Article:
27 August 2017

Poverty, shame and the American South

When I was in New York State awhile back, visiting my grandmother – my South Carolinian grandfather’s second wife – I told her a little bit about the amateur genealogy work that I had been doing. She was interested in it, and told me that she’d encouraged my grandfather to do the same. He wasn’t interested. When she asked him why, he’d replied: ‘because I don’t want to find anything I’d be ashamed of’. Indeed, I didn’t find any of the resources on the Cooper line through links or websites maintained by our own family, but instead through the Fowlers, who are related to us by marriage. Based on what my father and grandmother have told me, there were two things at work that prevented the Coopers of Greenville County from keeping or maintaining an interest in their own past: poverty and shame.

There really ought to be a theory of special relativity for the poor. When you’re poor, time dilates. Your horizons narrow. You start thinking about the season. Then the week. Then the day. Anything beyond that is a luxury. Personally, I’ve only known relative poverty: the sort which comes from having some savings, no debts, but also no (or very little) income. But even that relative deprivation was enough to cause me to lose interest in planning for the future or thinking about the past, and instead look for short-term solutions. So really, I can only imagine dimly what it would have been like for the Coopers in the 1920’s and 1930’s: permanently in debt, living on what they could get picking and baling cotton, wondering whether they would have enough to last the season. What would they have cared for some names scribbled in some old government ledger somewhere in Pennsylvania?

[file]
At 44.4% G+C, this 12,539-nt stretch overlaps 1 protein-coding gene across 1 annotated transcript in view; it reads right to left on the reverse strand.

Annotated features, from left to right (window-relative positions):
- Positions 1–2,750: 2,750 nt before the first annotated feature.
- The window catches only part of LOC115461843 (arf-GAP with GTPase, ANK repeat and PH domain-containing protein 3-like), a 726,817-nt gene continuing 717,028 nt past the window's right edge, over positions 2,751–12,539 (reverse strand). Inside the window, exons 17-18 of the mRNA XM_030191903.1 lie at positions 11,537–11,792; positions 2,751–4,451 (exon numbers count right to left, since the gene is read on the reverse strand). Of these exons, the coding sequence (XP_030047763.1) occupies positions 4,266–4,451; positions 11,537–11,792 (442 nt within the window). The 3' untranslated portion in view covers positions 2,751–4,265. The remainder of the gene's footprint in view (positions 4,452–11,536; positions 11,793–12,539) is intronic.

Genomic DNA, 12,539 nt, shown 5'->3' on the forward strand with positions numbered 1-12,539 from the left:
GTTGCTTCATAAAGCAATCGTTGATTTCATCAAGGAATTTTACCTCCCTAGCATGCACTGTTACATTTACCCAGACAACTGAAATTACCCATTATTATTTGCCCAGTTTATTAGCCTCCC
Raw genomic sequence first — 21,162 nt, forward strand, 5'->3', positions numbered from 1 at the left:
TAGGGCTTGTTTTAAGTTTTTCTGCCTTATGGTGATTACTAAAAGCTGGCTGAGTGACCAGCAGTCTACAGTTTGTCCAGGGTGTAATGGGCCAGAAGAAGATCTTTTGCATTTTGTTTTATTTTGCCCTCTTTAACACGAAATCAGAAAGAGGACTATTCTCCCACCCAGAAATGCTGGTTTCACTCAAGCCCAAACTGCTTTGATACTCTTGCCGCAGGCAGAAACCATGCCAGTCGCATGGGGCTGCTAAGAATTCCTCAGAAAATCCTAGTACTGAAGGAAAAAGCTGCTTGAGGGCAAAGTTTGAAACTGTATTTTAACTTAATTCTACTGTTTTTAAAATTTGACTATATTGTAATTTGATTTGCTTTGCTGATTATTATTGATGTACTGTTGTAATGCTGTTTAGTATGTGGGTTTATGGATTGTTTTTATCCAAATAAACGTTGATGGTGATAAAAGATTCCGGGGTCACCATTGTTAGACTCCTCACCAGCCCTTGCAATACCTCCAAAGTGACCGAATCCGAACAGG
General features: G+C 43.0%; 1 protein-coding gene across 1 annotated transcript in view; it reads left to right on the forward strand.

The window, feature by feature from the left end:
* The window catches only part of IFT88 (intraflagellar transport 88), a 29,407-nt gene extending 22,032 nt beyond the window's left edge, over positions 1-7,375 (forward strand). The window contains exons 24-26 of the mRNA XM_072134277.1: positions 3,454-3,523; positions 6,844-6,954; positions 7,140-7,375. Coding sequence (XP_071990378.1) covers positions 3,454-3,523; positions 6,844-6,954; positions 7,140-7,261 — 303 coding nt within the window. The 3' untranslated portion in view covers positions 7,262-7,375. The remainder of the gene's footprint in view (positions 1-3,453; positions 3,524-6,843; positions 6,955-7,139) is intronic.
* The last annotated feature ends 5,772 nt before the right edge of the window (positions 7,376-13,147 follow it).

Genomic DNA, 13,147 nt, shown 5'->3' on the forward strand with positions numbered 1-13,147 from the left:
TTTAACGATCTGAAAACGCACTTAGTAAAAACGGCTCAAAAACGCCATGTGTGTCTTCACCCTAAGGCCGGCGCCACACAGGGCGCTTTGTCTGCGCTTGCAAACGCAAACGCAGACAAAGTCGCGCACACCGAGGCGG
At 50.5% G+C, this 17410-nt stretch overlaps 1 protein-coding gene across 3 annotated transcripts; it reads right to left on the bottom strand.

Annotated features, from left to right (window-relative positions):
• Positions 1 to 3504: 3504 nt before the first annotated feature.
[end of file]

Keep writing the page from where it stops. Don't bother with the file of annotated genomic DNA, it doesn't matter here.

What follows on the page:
And then there is the shame aspect – which is the flip-side of the culture of honour for which the South is, for better or for worse, known. The country has now spent decades telling Southerners that they need to be ashamed of who they are and where they were born. That the sins of the nation are borne on their shoulders. The response from the older generations of Southerners – people like my grandfather – has been to shrug it off. It was part of their world, and not one they were in any position to negotiate. However: based on my understandings of what my grandfather told me when I was younger, on what I was told about my grandfather by those who knew him best, and on what he actually did – he did his level best to overcome and repudiate a legacy which he saw as an occasion for shame. He embraced the New Deal and the opportunities offered by the GI Bill with both arms. He served as a Navy medic in the Pacific theatre of WWII. He moved to Providence, Rhode Island. He married a Jewish woman from Racine, Wisconsin (a woman whose ‘whiteness’ at the time was highly-questionable) – and later, a native New Yorker with Austrian immigrant roots who had fought for integration and fair treatment as a district superintendent for Washington DC’s public (read: majority-black) schools. And he passed on his values to his children: Dad still calls men ‘sir’ and women ‘ma’am’, but he has a strong New Deal, Social Gospel streak, and supported Bernie (as I did) with his pocketbook, as well as with his vote.